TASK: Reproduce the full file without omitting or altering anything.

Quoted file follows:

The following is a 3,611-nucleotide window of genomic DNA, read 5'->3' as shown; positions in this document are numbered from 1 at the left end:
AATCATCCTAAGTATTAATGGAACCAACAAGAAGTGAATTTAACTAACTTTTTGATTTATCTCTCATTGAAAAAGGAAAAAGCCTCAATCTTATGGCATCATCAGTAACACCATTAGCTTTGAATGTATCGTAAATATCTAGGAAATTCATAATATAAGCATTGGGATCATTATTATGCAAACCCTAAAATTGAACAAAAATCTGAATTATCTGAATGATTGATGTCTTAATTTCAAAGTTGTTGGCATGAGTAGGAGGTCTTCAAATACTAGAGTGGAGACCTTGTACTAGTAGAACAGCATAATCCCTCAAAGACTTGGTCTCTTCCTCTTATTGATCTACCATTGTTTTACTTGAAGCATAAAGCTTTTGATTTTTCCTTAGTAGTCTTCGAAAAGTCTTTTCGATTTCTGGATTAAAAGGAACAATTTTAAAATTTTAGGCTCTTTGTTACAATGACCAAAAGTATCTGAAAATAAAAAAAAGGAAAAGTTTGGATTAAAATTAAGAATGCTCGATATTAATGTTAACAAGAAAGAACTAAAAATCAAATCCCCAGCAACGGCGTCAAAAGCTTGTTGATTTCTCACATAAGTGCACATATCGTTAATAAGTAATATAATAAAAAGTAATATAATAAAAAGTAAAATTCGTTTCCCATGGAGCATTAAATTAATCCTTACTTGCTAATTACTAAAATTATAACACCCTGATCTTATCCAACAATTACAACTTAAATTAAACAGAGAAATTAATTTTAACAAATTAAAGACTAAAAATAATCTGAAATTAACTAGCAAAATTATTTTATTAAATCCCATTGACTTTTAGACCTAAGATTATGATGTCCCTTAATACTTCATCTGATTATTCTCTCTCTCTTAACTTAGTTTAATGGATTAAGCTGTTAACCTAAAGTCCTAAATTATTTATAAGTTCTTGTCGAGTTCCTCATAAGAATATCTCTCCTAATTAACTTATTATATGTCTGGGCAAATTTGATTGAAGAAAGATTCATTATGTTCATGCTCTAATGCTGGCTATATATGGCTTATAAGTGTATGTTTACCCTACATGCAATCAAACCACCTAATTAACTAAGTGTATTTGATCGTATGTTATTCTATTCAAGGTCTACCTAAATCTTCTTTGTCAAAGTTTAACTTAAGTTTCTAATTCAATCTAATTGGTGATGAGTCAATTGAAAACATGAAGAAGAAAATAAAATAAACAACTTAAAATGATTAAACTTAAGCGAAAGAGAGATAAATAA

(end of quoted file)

The following is a 3,611-nucleotide window of genomic DNA, read 5'->3' as shown; positions in this document are numbered from 1 at the left end:
AATCATCCTAAGTATTAATGGAACCAACAAGAAGTGAATTTAACTAACTTTTTGATTTATCTCTCATTGAAAAAGGAAAAAGCCTCAATCTTATGGCATCATCAGTAACACCATTAGCTTTGAATGTATCGTAAATATCTAGGAAATTCATAATATAAGCATTGGGATCATTATTATGCAAACCCTAAAATTGAACAAAAATCTGAATTATCTGAATGATTGATGTCTTAATTTCAAAGTTGTTGGCATGAGTAGGAGGTCTTCAAATACTAGAGTGGAGACCTTGTACTAGTAGAACAGCATAATCCCTCAAAGACTTGGTCTCTTCCTCTTATTGATCTACCATTGTTTTACTTGAAGCATAAAGCTTTTGATTTTTCCTTAGTAGTCTTCGAAAAGTCTTTTCGATTTCTGGATTAAAAGGAACAATTTTAAAATTTTAGGCTCTTTGTTACAATGACCAAAAGTATCTGAAAATAAAAAAAAGGAAAAGTTTGGATTAAAATTAAGAATGCTCGATATTAATGTTAACAAGAAAGAACTAAAAATCAAATCCCCAGCAACGGCGTCAAAAGCTTGTTGATTTCTCACATAAGTGCACATATCGTTAATAAGTAATATAATAAAAAGTAATATAATAAAAAGTAAAATTCGTTTCCCATGGAGCATTAAATTAATCCTTACTTGCTAATTACTAAAATTATAACACCCTGATCTTATCCAACAATTACAACTTAAATTAAACAGAGAAATTAATTTTAACAAATTAAAGACTAAAAATAATCTGAAATTAACTAGCAAAATTATTTTATTAAATCCCATTGACTTTTAGACCTAAGATTATGATGTCCCTTAATACTTCATCTGATTATTCTCTCTCTCTTAACTTAGTTTAATGGATTAAGCTGTTAACCTAAAGTCCTAAATTATTTATAAGTTCTTGTCGAGTTCCTCATAAGAATATCTCTCCTAATTAACTTATTATATGTCTGGGCAAATTTGATTGAAGAAAGATTCATTATGTTCATGCTCTAATGCTGGCTATATATGGCTTATAAGTGTATGTTTACCCTACATGCAATCAAACCACCTAATTAACTAAGTGTATTTGATCGTATGTTATTCTATTCAAGGTCTACCTAAATCTTCTTTGTCAAAGTTTAACTTAAGTTTCTAATTCAATCTAATTGGTGATGAGTCAATTGAAAACATGAAGAAGAAAATAAAATAAACAACTTAAAATGATTAAACTTAAGCGAAAGAGAGATAAATAA